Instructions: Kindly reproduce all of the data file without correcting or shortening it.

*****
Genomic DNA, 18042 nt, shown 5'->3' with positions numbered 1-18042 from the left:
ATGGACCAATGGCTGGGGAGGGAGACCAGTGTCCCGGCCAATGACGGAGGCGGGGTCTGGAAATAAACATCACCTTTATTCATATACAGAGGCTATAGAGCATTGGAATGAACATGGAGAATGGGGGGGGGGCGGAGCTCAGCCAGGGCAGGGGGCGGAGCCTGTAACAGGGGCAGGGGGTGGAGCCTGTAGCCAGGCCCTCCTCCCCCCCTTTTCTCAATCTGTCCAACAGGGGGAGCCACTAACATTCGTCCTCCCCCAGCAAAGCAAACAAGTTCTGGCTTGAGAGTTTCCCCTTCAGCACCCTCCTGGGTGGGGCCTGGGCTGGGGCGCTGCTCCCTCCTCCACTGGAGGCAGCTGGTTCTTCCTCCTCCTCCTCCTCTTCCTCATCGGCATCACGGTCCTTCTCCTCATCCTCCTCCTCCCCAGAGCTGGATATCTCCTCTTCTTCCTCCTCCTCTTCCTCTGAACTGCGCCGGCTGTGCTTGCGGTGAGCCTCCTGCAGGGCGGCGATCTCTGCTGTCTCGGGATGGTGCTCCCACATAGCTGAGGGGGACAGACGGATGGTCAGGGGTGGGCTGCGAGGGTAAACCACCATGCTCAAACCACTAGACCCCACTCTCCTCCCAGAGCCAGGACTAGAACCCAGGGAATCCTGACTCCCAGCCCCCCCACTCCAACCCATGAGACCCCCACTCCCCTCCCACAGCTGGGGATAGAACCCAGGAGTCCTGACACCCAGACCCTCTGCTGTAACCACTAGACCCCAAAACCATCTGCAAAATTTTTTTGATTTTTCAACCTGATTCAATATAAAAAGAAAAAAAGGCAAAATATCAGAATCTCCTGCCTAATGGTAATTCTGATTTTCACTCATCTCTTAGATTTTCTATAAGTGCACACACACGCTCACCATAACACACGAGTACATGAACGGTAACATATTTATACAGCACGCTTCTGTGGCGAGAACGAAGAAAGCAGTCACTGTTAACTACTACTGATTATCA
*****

Genomic DNA, 18042 nt, shown 5'->3' with positions numbered 1-18042 from the left:
ATGGACCAATGGCTGGGGAGGGAGACCAGTGTCCCGGCCAATGACGGAGGCGGGGTCTGGAAATAAACATCACCTTTATTCATATACAGAGGCTATAGAGCATTGGAATGAACATGGAGAATGGGGGGGGGGCGGAGCTCAGCCAGGGCAGGGGGCGGAGCCTGTAACAGGGGCAGGGGGTGGAGCCTGTAGCCAGGCCCTCCTCCCCCCCTTTTCTCAATCTGTCCAACAGGGGGAGCCACTAACATTCGTCCTCCCCCAGCAAAGCAAACAAGTTCTGGCTTGAGAGTTTCCCCTTCAGCACCCTCCTGGGTGGGGCCTGGGCTGGGGCGCTGCTCCCTCCTCCACTGGAGGCAGCTGGTTCTTCCTCCTCCTCCTCCTCTTCCTCATCGGCATCACGGTCCTTCTCCTCATCCTCCTCCTCCCCAGAGCTGGATATCTCCTCTTCTTCCTCCTCCTCTTCCTCTGAACTGCGCCGGCTGTGCTTGCGGTGAGCCTCCTGCAGGGCGGCGATCTCTGCTGTCTCGGGATGGTGCTCCCACATAGCTGAGGGGGACAGACGGATGGTCAGGGGTGGGCTGCGAGGGTAAACCACCATGCTCAAACCACTAGACCCCACTCTCCTCCCAGAGCCAGGACTAGAACCCAGGGAATCCTGACTCCCAGCCCCCCCACTCCAACCCATGAGACCCCCACTCCCCTCCCACAGCTGGGGATAGAACCCAGGAGTCCTGACACCCAGACCCTCTGCTGTAACCACTAGACCCCAAAACCATCTGCAAAATTTTTTTGATTTTTCAACCTGATTCAATATAAAAAGAAAAAAAGGCAAAATATCAGAATCTCCTGCCTAATGGTAATTCTGATTTTCACTCATCTCTTAGATTTTCTATAAGTGCACACACACGCTCACCATAACACACGAGTACATGAACGGTAACATATTTATACAGCACGCTTCTGTGGCGAGAACGAAGAAAGCAGTCACTGTTAACTACTACTGATTATCA